A sort of bargaining,
A wrangle for the ring,
A shame that started at sixteen
And spread to everything.

Then all at once the quarrel sank:
Everyone felt the same,
And every life became
A brilliant breaking of the bank,
A quite unlosable game.

So life was never better than
In nineteen sixty-three
(Though just too late for me) –
Between the end of the Chatterley ban
And the Beatles’ first LP.

‘Waiting for breakfast, while she brushed her hair’

Waiting for breakfast, while she brushed her hair,
I looked down at the empty hotel yard
Once meant for coaches. Cobblestones were wet,
But sent no light back to the loaded sky,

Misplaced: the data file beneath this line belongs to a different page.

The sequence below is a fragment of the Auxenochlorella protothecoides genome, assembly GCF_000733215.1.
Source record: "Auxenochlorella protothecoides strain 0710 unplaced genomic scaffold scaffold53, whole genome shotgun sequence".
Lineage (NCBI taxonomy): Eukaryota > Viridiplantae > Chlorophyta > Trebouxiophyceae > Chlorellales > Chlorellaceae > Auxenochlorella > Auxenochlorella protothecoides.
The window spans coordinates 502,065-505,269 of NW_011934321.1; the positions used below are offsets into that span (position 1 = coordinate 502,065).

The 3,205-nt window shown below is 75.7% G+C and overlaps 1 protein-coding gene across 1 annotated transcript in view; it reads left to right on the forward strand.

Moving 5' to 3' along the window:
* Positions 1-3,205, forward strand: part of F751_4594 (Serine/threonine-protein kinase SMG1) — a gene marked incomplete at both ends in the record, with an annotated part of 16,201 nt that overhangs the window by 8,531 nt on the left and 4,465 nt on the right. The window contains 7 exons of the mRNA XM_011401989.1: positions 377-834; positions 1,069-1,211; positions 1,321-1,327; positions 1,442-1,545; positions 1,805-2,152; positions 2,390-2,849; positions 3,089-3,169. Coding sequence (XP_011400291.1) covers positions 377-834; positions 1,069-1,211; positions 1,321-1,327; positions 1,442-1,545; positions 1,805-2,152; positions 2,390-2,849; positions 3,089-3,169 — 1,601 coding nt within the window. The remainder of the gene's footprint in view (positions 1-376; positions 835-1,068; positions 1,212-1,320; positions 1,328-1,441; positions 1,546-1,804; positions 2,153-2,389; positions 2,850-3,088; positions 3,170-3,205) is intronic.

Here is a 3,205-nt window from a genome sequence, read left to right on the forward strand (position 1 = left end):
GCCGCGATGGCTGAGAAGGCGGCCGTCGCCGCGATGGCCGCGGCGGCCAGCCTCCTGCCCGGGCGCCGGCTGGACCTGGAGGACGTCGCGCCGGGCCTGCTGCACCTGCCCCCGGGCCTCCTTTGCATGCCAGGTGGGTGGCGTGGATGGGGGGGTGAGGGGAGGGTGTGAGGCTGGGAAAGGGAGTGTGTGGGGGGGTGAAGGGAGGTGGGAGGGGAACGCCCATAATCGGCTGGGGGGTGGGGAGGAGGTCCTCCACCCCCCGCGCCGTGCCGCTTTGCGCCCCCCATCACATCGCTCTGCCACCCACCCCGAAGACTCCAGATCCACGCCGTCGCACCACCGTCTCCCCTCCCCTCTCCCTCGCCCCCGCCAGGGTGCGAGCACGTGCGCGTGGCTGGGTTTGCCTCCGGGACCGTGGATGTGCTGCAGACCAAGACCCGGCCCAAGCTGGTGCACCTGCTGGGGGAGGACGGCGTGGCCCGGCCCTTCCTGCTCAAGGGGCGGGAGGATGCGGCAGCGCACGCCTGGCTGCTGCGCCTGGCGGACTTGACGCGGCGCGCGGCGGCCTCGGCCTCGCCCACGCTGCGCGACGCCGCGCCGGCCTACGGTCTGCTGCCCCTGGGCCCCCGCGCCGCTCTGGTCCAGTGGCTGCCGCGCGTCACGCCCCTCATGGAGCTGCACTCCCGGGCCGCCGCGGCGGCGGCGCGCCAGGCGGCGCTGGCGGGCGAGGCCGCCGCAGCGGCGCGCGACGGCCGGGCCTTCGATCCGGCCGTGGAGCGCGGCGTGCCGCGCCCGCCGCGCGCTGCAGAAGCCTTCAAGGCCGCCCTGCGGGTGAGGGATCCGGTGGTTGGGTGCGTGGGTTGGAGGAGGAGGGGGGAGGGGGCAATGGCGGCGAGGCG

Sunk as it was with mist down to the roofs.
Drainpipes and fire-escape climbed up
Past rooms still burning their electric light:
I thought: Featureless morning, featureless night.

Misjudgment: for the stones slept, and the mist
Wandered absolvingly past all it touched,
Yet hung like a stayed breath; the lights burnt on,
Pin-points of undisturbed excitement; beyond the glass
The colourless vial of day painlessly spilled
My world back after a year, my lost lost world
Like a cropping deer strayed near my path again,
Bewaring the mind’s least clutch. Turning, I kissed her,
Easily for sheer joy tipping the balance to love.

But, tender visiting,
Fallow as a deer or an unforced field,
How would you have me? Towards your grace
My promises meet and lock and race like rivers,
But only when you choose. Are you jealous of her?
Will you refuse to come till I have sent
Her terribly away, importantly live
Part invalid, part baby, and part saint?

Bert Jansch – October Song

Adios Bert… We Love Ya.